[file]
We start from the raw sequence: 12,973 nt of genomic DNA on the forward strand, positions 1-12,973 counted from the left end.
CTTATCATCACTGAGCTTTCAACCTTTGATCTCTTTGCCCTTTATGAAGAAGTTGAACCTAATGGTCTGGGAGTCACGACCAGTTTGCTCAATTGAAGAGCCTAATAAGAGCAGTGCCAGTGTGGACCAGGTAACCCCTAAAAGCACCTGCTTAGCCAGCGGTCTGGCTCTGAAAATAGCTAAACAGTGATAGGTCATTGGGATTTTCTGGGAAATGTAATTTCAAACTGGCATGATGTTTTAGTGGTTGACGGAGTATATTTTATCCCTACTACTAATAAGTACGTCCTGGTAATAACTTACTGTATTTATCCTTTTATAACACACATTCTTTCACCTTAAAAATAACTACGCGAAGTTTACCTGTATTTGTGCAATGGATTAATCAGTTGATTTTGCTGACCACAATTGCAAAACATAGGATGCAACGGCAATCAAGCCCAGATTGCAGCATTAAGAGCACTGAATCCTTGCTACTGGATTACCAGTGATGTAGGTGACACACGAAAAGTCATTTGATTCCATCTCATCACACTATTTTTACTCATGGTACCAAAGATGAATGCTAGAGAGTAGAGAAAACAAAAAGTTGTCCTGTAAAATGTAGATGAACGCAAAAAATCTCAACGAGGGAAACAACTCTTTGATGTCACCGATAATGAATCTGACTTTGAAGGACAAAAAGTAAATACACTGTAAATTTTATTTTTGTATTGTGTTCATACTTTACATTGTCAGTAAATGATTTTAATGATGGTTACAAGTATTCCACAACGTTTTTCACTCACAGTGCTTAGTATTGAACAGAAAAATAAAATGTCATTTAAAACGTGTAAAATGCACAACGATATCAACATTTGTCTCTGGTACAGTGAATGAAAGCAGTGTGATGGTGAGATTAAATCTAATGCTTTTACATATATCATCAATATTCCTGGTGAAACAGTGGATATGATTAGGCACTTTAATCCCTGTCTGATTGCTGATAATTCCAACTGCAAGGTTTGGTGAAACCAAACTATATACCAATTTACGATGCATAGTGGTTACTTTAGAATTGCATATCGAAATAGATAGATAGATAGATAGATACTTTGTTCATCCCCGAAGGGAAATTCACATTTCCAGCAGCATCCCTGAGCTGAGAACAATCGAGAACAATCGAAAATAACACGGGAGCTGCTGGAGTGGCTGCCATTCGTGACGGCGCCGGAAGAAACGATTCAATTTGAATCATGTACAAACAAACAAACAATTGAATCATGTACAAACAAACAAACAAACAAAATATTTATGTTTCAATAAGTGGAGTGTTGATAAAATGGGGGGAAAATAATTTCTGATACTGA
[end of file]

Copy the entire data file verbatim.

We start from the raw sequence: 12,973 nt of genomic DNA on the forward strand, positions 1-12,973 counted from the left end.
CTTATCATCACTGAGCTTTCAACCTTTGATCTCTTTGCCCTTTATGAAGAAGTTGAACCTAATGGTCTGGGAGTCACGACCAGTTTGCTCAATTGAAGAGCCTAATAAGAGCAGTGCCAGTGTGGACCAGGTAACCCCTAAAAGCACCTGCTTAGCCAGCGGTCTGGCTCTGAAAATAGCTAAACAGTGATAGGTCATTGGGATTTTCTGGGAAATGTAATTTCAAACTGGCATGATGTTTTAGTGGTTGACGGAGTATATTTTATCCCTACTACTAATAAGTACGTCCTGGTAATAACTTACTGTATTTATCCTTTTATAACACACATTCTTTCACCTTAAAAATAACTACGCGAAGTTTACCTGTATTTGTGCAATGGATTAATCAGTTGATTTTGCTGACCACAATTGCAAAACATAGGATGCAACGGCAATCAAGCCCAGATTGCAGCATTAAGAGCACTGAATCCTTGCTACTGGATTACCAGTGATGTAGGTGACACACGAAAAGTCATTTGATTCCATCTCATCACACTATTTTTACTCATGGTACCAAAGATGAATGCTAGAGAGTAGAGAAAACAAAAAGTTGTCCTGTAAAATGTAGATGAACGCAAAAAATCTCAACGAGGGAAACAACTCTTTGATGTCACCGATAATGAATCTGACTTTGAAGGACAAAAAGTAAATACACTGTAAATTTTATTTTTGTATTGTGTTCATACTTTACATTGTCAGTAAATGATTTTAATGATGGTTACAAGTATTCCACAACGTTTTTCACTCACAGTGCTTAGTATTGAACAGAAAAATAAAATGTCATTTAAAACGTGTAAAATGCACAACGATATCAACATTTGTCTCTGGTACAGTGAATGAAAGCAGTGTGATGGTGAGATTAAATCTAATGCTTTTACATATATCATCAATATTCCTGGTGAAACAGTGGATATGATTAGGCACTTTAATCCCTGTCTGATTGCTGATAATTCCAACTGCAAGGTTTGGTGAAACCAAACTATATACCAATTTACGATGCATAGTGGTTACTTTAGAATTGCATATCGAAATAGATAGATAGATAGATAGATACTTTGTTCATCCCCGAAGGGAAATTCACATTTCCAGCAGCATCCCTGAGCTGAGAACAATCGAGAACAATCGAAAATAACACGGGAGCTGCTGGAGTGGCTGCCATTCGTGACGGCGCCGGAAGAAACGATTCAATTTGAATCATGTACAAACAAACAAACAATTGAATCATGTACAAACAAACAAACAAACAAAATATTTATGTTTCAATAAGTGGAGTGTTGATAAAATGGGGGGAAAATAATTTCTGATACTGA